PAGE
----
I think most everyone understands that publishers won’t accept an unrevised dissertation for publication as a book. But I’ve talked to authors who are also under the impression that publishers don’t even want revised dissertations. Maybe some editors in some fields are actually saying this, I don’t know. But empirically, it’s just not true that scholarly publishers aren’t accepting book manuscripts that began life as dissertation projects.
I’ve worked with authors who have published dissertation revisions with dozens of scholarly presses, including Oxford UP, Cambridge UP, Harvard UP, Princeton UP, Yale UP, Columbia UP, Duke UP, University of Chicago Press, University of California Press, University of Minnesota Press, University of Michigan Press, University of Illinois Press, University of North Carolina Press, MIT Press, Stanford UP, SUNY Press, Fordham UP, Rutgers UP, NYU Press, and more I’m probably forgetting. This has all been within the last few years.
For more evidence that it is still possible to publish a book from a dissertation, see this Twitter thread with hundreds of replies from authors and publishers who did just that.
Yes, you will need to be thoughtful about audience and how to present your dissertation material in an engaging and marketable way in order to get book publishers interested. You may need to rethink the manuscript structure, clarify your ultimate argument, and reframe your contribution so it’s more broadly legible. But it can absolutely be done.
If you speak to an acquiring editor about your project and they wave you off saying they don’t publish from dissertations, you may need to do more of the transformative work necessary to convince them you can position your project as a book. Or it’s possible the editor simply won’t see your project as a good fit for their publisher and finds it more convenient to use the dissertation excuse rather than explaining the nuances of why they don’t see a fit. Either way, if this happens to you, it’s not the end of your publishing journey, just the beginning of some homework you may still need to do—to reframe your project and to identify better-fit publishers.
(By the way, I’m hoping to offer a public workshop later this year on how to do that dissertation reframing homework. If you’re subscribed to this newsletter, you’ll get the info about it when it’s available!)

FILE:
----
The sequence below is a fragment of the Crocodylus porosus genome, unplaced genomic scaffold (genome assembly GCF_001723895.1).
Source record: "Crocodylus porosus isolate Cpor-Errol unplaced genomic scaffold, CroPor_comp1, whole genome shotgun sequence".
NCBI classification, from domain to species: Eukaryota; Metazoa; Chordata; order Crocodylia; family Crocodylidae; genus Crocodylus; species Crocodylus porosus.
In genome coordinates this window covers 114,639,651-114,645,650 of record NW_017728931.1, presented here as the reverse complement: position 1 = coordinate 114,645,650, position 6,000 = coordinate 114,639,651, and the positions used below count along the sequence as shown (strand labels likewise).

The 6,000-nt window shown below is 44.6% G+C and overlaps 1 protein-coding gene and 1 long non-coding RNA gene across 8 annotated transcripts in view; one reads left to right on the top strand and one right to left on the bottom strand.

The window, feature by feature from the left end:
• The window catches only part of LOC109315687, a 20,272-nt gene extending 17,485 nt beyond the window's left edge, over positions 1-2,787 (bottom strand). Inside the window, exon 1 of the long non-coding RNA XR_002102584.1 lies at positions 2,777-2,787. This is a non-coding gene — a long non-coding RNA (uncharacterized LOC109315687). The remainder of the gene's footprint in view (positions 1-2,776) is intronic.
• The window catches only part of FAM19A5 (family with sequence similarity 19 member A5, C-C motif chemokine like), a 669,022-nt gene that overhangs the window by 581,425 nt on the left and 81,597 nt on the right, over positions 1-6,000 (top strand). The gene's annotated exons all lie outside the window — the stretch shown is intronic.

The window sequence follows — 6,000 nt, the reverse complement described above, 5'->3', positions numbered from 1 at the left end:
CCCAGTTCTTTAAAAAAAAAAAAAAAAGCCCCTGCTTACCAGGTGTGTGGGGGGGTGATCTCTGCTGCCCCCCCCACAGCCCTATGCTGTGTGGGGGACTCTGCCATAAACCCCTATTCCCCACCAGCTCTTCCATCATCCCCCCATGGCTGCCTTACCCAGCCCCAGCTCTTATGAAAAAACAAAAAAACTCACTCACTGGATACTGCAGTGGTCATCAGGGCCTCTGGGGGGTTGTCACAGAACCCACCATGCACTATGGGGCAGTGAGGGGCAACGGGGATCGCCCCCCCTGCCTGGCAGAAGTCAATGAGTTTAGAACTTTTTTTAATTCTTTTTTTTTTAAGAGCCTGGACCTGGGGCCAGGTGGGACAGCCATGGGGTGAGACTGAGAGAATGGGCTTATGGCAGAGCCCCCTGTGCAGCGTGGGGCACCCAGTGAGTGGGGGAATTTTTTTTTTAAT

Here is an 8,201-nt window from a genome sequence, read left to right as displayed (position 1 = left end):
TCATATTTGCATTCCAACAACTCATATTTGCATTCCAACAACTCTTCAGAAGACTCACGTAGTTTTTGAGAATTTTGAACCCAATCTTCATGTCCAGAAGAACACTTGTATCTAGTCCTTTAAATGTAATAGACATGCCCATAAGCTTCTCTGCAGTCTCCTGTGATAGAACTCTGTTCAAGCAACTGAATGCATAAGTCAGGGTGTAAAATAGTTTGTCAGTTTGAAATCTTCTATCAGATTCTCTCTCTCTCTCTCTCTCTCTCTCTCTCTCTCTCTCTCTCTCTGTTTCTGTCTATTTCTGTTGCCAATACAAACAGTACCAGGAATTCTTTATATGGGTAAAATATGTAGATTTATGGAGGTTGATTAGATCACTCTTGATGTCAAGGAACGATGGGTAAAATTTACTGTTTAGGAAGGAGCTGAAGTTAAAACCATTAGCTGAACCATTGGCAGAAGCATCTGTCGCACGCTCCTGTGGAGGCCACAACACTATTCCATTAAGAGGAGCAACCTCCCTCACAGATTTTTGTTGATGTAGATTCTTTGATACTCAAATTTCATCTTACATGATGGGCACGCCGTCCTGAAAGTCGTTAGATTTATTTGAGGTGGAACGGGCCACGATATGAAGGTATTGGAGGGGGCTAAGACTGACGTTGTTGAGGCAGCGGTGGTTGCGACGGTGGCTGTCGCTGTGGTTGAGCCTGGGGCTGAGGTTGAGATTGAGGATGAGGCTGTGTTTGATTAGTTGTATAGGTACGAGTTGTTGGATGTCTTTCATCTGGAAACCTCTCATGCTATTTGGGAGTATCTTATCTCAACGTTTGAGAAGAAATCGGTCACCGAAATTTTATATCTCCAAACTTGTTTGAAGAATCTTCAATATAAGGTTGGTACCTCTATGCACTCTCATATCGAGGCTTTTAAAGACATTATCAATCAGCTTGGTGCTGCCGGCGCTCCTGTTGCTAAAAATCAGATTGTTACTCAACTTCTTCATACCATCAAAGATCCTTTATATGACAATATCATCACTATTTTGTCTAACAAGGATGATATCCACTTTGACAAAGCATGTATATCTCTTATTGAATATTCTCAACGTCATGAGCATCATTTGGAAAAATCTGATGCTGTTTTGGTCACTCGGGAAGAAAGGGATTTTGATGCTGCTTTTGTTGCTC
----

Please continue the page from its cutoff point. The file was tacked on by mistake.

Myth #2: Scholarly publishers have policies against acquiring books from people who aren’t employed in the academy.
I heard this one recently from an unemployed scholar whose mentor had warned them off specific presses citing such a policy. But these policies simply don’t exist (at least I’ve never heard of them if they do).
Do some presses and editors value the prestige of a scholar’s employing institution? Sure. Does an author’s position sometimes factor into calculations about how the book can be marketed and whether the author has the visibility to move copies of the book? Yes. Do snobbery and elitism exist in some parts of academic publishing? Yep, unfortunately.
But many, many presses and editors are open to proposals from writers from outside the academy and from writers who are precariously employed with in it. Again, you can see lots of evidence of this in the replies to this Twitter post.
Debunking this myth shouldn’t be conflated with saying it’s easy to write and publish a scholarly book without the resources of an academic institution behind you. It’s especially frustrating when you feel the expectation to produce a scholarly book to even get access to the resources of an academic institution (I’ve been there — I published my dissertation book while in a visiting position teaching three classes per semester and the book didn’t ultimately help land me a permanent job).
On the other hand, if you are writing your book without the pressure of an academic job search or tenure case, you may feel more freedom to write the book you truly want to write and to find a publisher who can support you in that (which may not be a scholarly publisher).
Which publishing myths have you been hearing lately? Gotten some advice and wondering if it could really be true?
Send it my way and I’ll try to tackle more myths in future newsletters!